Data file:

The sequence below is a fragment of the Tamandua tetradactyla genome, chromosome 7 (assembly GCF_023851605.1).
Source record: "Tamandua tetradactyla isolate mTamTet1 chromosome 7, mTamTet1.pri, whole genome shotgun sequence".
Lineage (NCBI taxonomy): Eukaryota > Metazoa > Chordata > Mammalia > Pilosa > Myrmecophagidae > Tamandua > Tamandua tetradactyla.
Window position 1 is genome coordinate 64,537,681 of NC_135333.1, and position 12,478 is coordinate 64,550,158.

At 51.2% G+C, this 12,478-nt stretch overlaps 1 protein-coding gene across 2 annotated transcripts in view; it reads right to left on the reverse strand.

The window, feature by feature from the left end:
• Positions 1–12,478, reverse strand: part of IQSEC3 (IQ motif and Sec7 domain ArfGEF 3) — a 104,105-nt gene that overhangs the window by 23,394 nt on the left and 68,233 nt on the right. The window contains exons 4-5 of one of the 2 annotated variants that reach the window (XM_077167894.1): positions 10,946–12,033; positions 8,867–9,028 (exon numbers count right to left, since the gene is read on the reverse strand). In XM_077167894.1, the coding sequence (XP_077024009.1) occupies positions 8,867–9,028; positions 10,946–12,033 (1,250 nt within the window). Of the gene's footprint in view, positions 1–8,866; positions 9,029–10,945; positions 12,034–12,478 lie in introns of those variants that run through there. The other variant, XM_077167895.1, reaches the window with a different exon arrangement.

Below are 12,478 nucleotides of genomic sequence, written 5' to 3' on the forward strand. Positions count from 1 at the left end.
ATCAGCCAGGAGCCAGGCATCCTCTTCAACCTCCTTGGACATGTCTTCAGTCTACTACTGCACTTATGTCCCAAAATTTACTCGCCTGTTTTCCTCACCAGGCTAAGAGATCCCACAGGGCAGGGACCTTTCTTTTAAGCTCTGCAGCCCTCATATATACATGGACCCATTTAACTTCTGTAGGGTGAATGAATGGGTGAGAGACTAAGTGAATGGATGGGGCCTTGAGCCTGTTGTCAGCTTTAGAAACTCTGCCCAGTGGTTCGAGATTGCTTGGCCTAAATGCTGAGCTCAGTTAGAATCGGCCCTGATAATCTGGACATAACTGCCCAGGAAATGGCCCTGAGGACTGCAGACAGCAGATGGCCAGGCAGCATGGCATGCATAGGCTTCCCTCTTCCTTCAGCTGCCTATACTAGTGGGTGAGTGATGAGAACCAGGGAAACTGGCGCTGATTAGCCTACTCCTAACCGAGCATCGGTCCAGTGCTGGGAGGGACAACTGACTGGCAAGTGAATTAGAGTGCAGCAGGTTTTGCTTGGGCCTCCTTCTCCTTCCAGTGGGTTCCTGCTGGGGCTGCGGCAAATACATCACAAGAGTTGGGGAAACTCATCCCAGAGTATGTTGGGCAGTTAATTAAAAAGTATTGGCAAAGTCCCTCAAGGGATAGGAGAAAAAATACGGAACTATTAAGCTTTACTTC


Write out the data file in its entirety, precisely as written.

The sequence below is a fragment of the Tamandua tetradactyla genome, chromosome 7 (assembly GCF_023851605.1).
Source record: "Tamandua tetradactyla isolate mTamTet1 chromosome 7, mTamTet1.pri, whole genome shotgun sequence".
Lineage (NCBI taxonomy): Eukaryota > Metazoa > Chordata > Mammalia > Pilosa > Myrmecophagidae > Tamandua > Tamandua tetradactyla.
Window position 1 is genome coordinate 64,537,681 of NC_135333.1, and position 12,478 is coordinate 64,550,158.

At 51.2% G+C, this 12,478-nt stretch overlaps 1 protein-coding gene across 2 annotated transcripts in view; it reads right to left on the reverse strand.

The window, feature by feature from the left end:
• Positions 1–12,478, reverse strand: part of IQSEC3 (IQ motif and Sec7 domain ArfGEF 3) — a 104,105-nt gene that overhangs the window by 23,394 nt on the left and 68,233 nt on the right. The window contains exons 4-5 of one of the 2 annotated variants that reach the window (XM_077167894.1): positions 10,946–12,033; positions 8,867–9,028 (exon numbers count right to left, since the gene is read on the reverse strand). In XM_077167894.1, the coding sequence (XP_077024009.1) occupies positions 8,867–9,028; positions 10,946–12,033 (1,250 nt within the window). Of the gene's footprint in view, positions 1–8,866; positions 9,029–10,945; positions 12,034–12,478 lie in introns of those variants that run through there. The other variant, XM_077167895.1, reaches the window with a different exon arrangement.

Below are 12,478 nucleotides of genomic sequence, written 5' to 3' on the forward strand. Positions count from 1 at the left end.
ATCAGCCAGGAGCCAGGCATCCTCTTCAACCTCCTTGGACATGTCTTCAGTCTACTACTGCACTTATGTCCCAAAATTTACTCGCCTGTTTTCCTCACCAGGCTAAGAGATCCCACAGGGCAGGGACCTTTCTTTTAAGCTCTGCAGCCCTCATATATACATGGACCCATTTAACTTCTGTAGGGTGAATGAATGGGTGAGAGACTAAGTGAATGGATGGGGCCTTGAGCCTGTTGTCAGCTTTAGAAACTCTGCCCAGTGGTTCGAGATTGCTTGGCCTAAATGCTGAGCTCAGTTAGAATCGGCCCTGATAATCTGGACATAACTGCCCAGGAAATGGCCCTGAGGACTGCAGACAGCAGATGGCCAGGCAGCATGGCATGCATAGGCTTCCCTCTTCCTTCAGCTGCCTATACTAGTGGGTGAGTGATGAGAACCAGGGAAACTGGCGCTGATTAGCCTACTCCTAACCGAGCATCGGTCCAGTGCTGGGAGGGACAACTGACTGGCAAGTGAATTAGAGTGCAGCAGGTTTTGCTTGGGCCTCCTTCTCCTTCCAGTGGGTTCCTGCTGGGGCTGCGGCAAATACATCACAAGAGTTGGGGAAACTCATCCCAGAGTATGTTGGGCAGTTAATTAAAAAGTATTGGCAAAGTCCCTCAAGGGATAGGAGAAAAAATACGGAACTATTAAGCTTTACTTC